Board Member Earl Wunderli’s response was published August 14, 1999
I certainly agree with Jess Bushman’s view (Forum, July 30) that the U.S. Constitution “played a major role in making our country great,” but I disagree with just about everything else he wrote.
I fail to see how he could urge us to study the Constitution and then extol its “religious emphasis.” The Constitution is a secular document. It was inspired more by such 18th-century Enlightenment ideas as reason, equality and freedom than anything else, including the Christian religion. It does not mention God. It states that no religious test shall be a qualification for public office. It requires the government’s strict neutrality on matters of religion, erecting, as Jefferson wrote, a wall of separation between church and state. Because of this, the Supreme Court has prohibited prayer in public (not private) schools and displays of the Ten Commandments on government (not private) property. And because of this, we can practice any religion or no religion as we choose. This freedom is one of the great strengths of our country.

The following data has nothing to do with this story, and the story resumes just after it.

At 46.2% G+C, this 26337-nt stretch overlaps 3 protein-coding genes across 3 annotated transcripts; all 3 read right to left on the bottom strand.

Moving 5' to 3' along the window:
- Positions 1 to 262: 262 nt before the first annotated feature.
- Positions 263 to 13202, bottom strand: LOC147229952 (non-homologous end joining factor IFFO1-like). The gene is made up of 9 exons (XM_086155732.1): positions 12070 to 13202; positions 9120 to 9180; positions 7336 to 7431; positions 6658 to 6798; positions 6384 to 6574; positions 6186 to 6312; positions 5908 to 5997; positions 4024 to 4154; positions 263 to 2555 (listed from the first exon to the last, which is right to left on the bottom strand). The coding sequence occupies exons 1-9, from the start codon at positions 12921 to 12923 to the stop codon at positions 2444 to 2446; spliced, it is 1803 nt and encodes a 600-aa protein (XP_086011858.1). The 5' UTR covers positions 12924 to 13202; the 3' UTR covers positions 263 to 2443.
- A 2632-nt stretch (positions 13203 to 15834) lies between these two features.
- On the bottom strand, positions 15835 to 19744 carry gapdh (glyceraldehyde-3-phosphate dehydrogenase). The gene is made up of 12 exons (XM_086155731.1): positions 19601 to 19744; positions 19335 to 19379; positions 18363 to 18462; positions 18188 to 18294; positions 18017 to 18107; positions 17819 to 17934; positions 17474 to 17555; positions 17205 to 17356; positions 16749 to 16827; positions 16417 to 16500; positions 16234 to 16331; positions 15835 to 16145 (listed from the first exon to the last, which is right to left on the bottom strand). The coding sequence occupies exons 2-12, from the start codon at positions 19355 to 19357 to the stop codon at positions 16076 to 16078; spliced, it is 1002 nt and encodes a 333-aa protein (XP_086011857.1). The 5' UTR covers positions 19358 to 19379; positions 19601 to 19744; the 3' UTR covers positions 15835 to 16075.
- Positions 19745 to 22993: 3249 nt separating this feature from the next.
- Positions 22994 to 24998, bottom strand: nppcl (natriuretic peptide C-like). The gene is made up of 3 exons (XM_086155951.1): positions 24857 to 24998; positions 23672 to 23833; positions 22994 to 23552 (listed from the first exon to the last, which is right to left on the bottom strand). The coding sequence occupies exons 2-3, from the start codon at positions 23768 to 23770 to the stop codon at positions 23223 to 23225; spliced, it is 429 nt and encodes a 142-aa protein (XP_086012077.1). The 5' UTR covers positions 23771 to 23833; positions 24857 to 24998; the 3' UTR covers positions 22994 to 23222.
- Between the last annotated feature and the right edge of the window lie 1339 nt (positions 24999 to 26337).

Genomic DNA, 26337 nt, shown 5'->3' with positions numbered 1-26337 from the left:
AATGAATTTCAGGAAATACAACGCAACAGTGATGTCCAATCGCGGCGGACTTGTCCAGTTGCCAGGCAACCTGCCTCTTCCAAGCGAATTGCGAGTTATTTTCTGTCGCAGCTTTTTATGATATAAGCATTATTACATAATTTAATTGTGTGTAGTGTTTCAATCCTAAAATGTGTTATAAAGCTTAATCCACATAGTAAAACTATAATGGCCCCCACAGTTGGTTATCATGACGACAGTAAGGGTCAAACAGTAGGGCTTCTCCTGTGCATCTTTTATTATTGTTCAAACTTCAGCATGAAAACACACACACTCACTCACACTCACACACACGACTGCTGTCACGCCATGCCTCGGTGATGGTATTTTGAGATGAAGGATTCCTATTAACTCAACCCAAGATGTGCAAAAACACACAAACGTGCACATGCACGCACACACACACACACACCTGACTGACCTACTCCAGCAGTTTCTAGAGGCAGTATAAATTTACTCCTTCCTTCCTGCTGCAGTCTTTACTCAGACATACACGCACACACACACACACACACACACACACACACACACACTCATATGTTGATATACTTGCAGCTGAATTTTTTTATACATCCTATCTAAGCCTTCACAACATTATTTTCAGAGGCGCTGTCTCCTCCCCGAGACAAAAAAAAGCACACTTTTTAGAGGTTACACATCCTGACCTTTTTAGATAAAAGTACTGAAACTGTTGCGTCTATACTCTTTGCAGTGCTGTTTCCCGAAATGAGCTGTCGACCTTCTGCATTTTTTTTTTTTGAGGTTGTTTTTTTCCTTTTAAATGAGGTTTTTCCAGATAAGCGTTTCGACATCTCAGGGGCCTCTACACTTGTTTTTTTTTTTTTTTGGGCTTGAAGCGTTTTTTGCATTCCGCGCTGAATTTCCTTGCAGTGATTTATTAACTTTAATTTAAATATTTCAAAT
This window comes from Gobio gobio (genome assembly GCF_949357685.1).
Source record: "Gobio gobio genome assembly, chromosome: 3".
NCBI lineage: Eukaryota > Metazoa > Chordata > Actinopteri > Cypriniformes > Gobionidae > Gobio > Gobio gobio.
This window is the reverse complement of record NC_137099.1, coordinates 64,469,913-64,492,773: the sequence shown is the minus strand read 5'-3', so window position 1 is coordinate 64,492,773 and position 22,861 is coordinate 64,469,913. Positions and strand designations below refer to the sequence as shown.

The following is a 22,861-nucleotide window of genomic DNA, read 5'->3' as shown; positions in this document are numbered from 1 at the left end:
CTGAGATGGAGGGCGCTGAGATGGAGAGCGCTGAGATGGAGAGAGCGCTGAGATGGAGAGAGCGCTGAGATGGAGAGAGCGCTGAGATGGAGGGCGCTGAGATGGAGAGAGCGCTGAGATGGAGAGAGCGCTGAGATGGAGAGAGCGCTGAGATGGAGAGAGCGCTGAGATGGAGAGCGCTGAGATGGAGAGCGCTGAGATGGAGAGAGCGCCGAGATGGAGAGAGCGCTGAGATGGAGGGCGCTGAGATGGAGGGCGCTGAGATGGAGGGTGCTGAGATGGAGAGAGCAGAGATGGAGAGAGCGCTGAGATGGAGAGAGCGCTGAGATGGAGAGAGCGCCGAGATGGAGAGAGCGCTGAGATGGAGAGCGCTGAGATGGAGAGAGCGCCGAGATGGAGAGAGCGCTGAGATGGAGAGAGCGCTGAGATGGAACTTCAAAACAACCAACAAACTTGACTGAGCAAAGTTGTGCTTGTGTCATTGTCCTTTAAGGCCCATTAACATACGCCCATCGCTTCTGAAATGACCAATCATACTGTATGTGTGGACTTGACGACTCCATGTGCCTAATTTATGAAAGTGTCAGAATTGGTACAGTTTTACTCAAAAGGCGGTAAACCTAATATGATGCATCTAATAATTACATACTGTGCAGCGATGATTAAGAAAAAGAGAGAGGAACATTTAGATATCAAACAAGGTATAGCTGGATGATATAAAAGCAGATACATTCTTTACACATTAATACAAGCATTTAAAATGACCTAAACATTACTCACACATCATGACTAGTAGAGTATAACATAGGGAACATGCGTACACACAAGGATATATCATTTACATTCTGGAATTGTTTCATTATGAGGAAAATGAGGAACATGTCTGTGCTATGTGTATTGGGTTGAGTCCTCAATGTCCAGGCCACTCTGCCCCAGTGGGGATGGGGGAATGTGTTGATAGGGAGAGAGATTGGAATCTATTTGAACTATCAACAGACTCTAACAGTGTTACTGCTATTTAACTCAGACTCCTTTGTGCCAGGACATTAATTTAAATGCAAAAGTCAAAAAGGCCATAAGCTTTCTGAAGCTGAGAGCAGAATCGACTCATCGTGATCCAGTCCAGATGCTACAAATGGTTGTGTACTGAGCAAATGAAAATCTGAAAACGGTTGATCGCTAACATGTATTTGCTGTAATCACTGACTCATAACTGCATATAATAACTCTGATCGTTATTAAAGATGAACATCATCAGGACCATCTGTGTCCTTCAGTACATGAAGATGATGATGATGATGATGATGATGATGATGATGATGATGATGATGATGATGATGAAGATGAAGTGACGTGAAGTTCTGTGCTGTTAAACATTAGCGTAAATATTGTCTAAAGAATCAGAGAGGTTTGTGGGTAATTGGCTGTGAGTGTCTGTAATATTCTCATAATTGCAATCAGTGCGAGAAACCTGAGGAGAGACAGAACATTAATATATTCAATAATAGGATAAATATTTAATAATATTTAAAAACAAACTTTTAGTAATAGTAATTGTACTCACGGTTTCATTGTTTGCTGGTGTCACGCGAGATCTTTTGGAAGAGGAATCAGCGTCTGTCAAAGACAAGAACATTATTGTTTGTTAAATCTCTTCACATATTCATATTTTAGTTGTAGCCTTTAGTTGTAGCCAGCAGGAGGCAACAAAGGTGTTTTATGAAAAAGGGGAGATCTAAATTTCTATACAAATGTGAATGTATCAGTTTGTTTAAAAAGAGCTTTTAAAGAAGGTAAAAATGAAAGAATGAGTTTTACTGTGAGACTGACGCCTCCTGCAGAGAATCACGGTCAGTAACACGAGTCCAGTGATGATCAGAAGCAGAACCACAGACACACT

As for secular humanism, Bushman would do well to understand rather than demonize what he opposes. According to the American Humanist Association, for example, secular humanists believe in the dignity of each human being, individual liberty, social responsibility, participatory democracy, open societies, human rights and social justice. Yes, they are nontheistic and believe that humanity must take responsibility for its own destiny, but they also believe in all the basic moral values such as integrity, honesty, and fairness, and believe that schools should teach these values. Therefore, Bushman is wrong in stating that because of secular humanism, “moral integrity is no longer a major issue for consideration in the teaching of our children.” If he has in mind his particular religious moral code, then the Constitution itself would prohibit teaching it, and secular humanists would agree.
Chapter member James Carroll’s letter has not been published yet.